For all the talk about people “cutting the cord,” cable maintains a lock on almost half of households’ access to the internet. Mobile wireless came in fourth at 11.7 percent behind fiber to the home (FTTH), 21.3 percent, and digital subscriber lines, 13.1 percent of the market. Fixed wireless came in fifth with 3.1 percent of the market, according to a report funded by the Fiber Broadband Association.
But fiber is nipping at cable’s heels with 45 percent faster download and 4.7 times faster upload speeds. Known as the high-cost alternative, fiber has also reduced its cost-per-bit by 90 percent over the past decade, according to “A Detailed Review: The Status of U.S. Broadband and The Impact of Fiber Broadband,” which was authored by RVA LLC Market Research & Consulting.
“From 2010 to 2022, cable has led, but FTTH is winning where available,” the report reads. “In 2022, at the lower end, 5G fixed wireless/5G mobile is taking share, especially from DSL.” RVA estimates approximately 92 percent of homes have internet access: 77 percent with wired service and 15 percent with wireless service (the majority via mobile phones).
Speeds from wireless (both fixed wireless and mobile wireless used at home) have increased to 50 Mbps and are now clearly surpassing DSL and satellite speeds, but they are well behind FTTH at 200 Mbps and cable at nearly 150 Mbps.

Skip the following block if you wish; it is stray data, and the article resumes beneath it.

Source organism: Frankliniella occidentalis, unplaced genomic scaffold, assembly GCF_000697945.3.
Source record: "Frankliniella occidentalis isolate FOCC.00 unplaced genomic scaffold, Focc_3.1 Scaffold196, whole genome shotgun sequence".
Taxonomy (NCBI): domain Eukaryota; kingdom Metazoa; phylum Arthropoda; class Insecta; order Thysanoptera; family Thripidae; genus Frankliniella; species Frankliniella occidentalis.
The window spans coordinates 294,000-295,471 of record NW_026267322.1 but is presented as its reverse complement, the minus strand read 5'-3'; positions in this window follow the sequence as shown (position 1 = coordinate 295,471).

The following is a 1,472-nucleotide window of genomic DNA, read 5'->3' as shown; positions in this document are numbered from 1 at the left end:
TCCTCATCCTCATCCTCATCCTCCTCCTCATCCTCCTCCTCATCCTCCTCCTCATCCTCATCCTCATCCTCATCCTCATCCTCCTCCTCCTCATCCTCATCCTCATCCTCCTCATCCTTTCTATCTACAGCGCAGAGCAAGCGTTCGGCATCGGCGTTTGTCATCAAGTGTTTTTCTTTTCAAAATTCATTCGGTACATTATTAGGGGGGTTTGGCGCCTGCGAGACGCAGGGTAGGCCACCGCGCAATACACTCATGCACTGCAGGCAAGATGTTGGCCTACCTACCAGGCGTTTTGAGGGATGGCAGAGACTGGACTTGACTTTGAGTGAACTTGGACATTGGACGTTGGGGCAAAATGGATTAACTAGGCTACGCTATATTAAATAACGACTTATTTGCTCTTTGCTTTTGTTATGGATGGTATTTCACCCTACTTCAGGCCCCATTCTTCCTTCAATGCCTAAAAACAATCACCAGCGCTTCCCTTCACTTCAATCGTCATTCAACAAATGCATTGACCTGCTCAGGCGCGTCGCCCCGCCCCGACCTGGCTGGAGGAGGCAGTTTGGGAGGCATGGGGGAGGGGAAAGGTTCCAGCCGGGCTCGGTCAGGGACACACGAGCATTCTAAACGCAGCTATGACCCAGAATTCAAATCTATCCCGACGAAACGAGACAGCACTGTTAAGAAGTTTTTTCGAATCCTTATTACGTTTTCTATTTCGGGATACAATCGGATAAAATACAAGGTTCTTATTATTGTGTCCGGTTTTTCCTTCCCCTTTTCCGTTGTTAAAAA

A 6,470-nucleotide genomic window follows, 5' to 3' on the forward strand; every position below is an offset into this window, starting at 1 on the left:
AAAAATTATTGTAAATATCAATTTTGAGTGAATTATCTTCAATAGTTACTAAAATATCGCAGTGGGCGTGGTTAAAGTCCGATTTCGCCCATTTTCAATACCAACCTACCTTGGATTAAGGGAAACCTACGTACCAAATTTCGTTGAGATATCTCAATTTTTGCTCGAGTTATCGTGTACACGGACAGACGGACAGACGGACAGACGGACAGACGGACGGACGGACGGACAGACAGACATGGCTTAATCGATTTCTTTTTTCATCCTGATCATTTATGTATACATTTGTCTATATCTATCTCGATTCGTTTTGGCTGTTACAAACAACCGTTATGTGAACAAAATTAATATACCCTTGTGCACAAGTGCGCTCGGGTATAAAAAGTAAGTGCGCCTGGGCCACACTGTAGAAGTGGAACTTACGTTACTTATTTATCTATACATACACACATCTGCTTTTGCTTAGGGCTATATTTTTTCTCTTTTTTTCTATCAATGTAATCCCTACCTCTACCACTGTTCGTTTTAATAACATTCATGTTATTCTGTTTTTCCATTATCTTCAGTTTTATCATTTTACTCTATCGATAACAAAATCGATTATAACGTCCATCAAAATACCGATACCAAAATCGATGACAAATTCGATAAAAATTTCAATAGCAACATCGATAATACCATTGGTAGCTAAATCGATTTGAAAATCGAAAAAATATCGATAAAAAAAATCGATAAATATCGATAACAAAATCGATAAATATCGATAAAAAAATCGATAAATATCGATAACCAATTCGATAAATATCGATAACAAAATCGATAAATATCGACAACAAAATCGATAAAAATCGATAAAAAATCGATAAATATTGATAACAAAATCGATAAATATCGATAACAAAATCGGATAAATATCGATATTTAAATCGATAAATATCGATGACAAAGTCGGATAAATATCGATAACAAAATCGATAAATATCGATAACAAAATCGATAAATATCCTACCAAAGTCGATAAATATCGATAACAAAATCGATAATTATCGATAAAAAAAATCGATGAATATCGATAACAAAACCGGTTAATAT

“It has been a pattern for new wireless technologies to be presented to the media at aspirational speeds for the standard – such as 1 Gbps for 4G or 20 Gbps for 5G. Based on the experience of past wireless generations, tests in optimum laboratory conditions finally reach about 50 percent of the aspirational speed after ten years, and real-world results reach about 10-15 percent of the laboratory speeds after ten years – i.e., only about 5 percent to 8 percent of the aspirational speed even after ten years.”
Other Voices Tout Prospects of FWA
Roslyn Layton, Forbes magazine Senior Contributor International Tech Policy, writes that 5G FWA is a “scalable, cost-efficient high speed” broadband technology, with a wireless connection providing the last mile. “Regulatory advocates and cable providers have maintained that wireless broadband is a supplement, not a substitute, for wireline broadband. However with increasing capacity and competitive prices, consumers find that FWA satisfies their broadband needs,” Layton wrote.
Kevin Ross, Member of the Forbes Technology Council and the founder of WeLink, noted that millimeter wave FWA will cut deployment times, reduce latency and pump internet speeds up to 2 Gbps or higher at a low cost to consumers.
By J. Sharpe Smith, Inside Towers Technology Editor